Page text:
I used to wait for my Mum to pick me up from primary school next to a British soldier deployed to Belfast as part of Operation Banner. The British Army have been continuously deployed on offensive duty ever since, and with the RAF currently bombing Syria, a new country can be added to the list of British overseas involvement during my lifetime (the others being Iraq, Bosnia and Herzegovina, Iraq again, the Federal Republic of Yugoslavia, Sierra Leone, Afghanistan and Iraq for a third time and fourth time).
The arguments for British involvement in the run-up to Parliamentary authorisation ranged across national security, our duties as an ally and the ability of British involvement to make a difference in the battle against IS/Daesh. I don’t want to quibble on details like the unique technical capabilities that the RAF possess, the number of IS-inspired attacks that have already been foiled or the number of moderate Syrians that may be able carry the fight on the ground, but I think the main issue that has not been resolved in this debate is the outcome that British military action aims to achieve.
The US and a range of its Western and Middle Eastern allies have been bombing Syria since September 2014. According to Airwars, these forces have launched nearly 3,000 airstrikes on Syria (and that is not including the contribution made by Russian bombers). This has clearly not had much effect in terms of defeating IS or ending the Syrian civil war. Adding some British bombs to the mix will hardly make the vital difference, and Cameron has today admitted that the campaign will not be over any time soon.
To argue against the extension of UK operations to Syria is not the same as saying outside military force can never achieve tangible effects in a conflict. The end of the war in Bosnia and Herzegovina (BiH) shows that airstrikes can indeed play in role in bringing peace: BUT only when they are part of a concerted diplomatic effort with a definitive idea about what peace would look like, which those doing the bombing are willing to back-up with ground troops to enforce the peace, and when the parties to the conflict are willing to accept a peace deal enforced by outsiders. Unfortunately, none of these conditions appear to exist in the Syrian case.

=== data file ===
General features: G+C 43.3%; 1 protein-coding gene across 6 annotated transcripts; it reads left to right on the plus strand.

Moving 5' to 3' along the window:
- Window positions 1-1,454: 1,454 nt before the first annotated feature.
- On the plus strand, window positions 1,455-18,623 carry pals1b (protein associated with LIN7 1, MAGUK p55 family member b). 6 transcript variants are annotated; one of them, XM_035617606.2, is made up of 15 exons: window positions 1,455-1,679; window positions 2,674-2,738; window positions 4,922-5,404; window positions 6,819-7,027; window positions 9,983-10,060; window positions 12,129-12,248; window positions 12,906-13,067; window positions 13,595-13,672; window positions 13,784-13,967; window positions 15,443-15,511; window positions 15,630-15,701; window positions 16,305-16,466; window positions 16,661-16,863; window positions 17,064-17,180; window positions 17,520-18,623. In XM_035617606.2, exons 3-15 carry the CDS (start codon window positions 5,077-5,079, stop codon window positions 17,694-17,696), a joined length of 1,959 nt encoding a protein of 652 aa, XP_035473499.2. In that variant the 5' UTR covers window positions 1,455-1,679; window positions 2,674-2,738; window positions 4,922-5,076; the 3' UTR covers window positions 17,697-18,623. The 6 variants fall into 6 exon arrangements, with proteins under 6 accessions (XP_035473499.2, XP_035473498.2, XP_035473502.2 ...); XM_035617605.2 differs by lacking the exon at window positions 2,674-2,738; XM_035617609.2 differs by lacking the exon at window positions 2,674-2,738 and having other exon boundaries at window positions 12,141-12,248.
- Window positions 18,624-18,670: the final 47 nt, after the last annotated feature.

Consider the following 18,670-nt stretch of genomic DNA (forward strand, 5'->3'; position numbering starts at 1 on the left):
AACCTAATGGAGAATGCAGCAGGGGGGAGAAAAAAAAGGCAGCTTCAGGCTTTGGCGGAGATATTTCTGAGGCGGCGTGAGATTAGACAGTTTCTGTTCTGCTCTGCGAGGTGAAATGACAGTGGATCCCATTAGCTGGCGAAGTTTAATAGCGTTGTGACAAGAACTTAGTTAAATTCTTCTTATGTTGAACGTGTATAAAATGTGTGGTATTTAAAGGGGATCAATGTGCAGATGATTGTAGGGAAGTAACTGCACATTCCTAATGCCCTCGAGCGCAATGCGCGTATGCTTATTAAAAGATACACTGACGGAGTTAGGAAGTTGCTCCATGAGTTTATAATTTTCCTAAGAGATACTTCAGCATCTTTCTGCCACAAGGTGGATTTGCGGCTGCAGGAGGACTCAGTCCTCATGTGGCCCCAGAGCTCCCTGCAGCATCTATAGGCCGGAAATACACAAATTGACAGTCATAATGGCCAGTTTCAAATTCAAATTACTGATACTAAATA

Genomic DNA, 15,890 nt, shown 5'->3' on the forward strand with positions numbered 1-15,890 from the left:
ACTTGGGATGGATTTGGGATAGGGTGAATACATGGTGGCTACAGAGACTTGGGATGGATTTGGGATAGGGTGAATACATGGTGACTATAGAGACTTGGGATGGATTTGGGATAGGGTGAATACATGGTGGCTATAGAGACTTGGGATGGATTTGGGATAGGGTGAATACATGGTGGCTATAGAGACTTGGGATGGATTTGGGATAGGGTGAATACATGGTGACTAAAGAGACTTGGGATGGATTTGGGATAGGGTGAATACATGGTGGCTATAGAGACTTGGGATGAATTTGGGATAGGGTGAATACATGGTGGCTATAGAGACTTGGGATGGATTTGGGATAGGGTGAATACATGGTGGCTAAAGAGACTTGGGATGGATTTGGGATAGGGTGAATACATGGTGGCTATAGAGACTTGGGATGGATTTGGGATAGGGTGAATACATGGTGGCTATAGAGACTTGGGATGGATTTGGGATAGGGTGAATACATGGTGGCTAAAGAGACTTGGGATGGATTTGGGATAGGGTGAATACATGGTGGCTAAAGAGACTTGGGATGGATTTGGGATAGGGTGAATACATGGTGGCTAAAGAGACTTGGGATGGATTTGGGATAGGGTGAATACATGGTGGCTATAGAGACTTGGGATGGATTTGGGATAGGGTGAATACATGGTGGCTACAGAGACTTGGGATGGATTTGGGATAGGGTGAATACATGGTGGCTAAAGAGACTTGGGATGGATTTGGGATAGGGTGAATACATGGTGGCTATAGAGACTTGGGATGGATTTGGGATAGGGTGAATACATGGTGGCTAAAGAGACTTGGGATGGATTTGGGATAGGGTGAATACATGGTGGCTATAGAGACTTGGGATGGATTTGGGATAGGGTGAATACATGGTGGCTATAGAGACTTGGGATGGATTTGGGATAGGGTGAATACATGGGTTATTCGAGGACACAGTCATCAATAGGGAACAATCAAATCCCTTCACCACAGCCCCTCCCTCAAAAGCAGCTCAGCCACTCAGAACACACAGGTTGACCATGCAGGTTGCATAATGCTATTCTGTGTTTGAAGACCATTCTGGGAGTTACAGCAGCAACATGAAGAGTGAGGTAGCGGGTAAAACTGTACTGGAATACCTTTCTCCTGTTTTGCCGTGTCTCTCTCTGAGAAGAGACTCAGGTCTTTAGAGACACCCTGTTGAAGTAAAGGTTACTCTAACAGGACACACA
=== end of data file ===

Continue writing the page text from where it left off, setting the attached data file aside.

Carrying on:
The maintenance of BiH as a single state, within its 1992 borders but divided into a Serb and a Muslim-Croat entity was (and remains) controversial, but it was a clear and enforceable vision about what a post-war BiH would look like. The US administration were willing to commit the troops needed to enforce such a deal and, as this would entail replacing the 40,000 UN peacekeepers with 60,00 NATO troops, it could not be portrayed as a foreign invasion. The US was willing to negotiate with Milosevic, Izetbegovic and Tudjman, despite the blood on their hands, and with the dynamics of the war shifting against the Serbs throughout 1995, Milosevic was willing to side-line the Bosnian Serb leadership and moderate his initial war aims.
The complexity of the situation in Syria, with so many different factions with competing war aims, supported by so many foreign governments with their own competing war aims, makes the likelihood of a bombing campaign prefiguring the kind of comprehensive peace deal signed at Dayton and ratified in Paris twenty years ago appear highly unlikely. The NATO airstrikes against the Serbs in 1995 lasted one month. The US has been bombing IS for 15 months. With the chances of airpower decisively shifting the balance or provide the impetus for a negotiated peace being so remote, the question we are left is this: what will this latest British overseas military involvement achieve, other than millions of pounds spent, infrastructure destroyed, lives lost, and a political solution to the Syrian war no closer?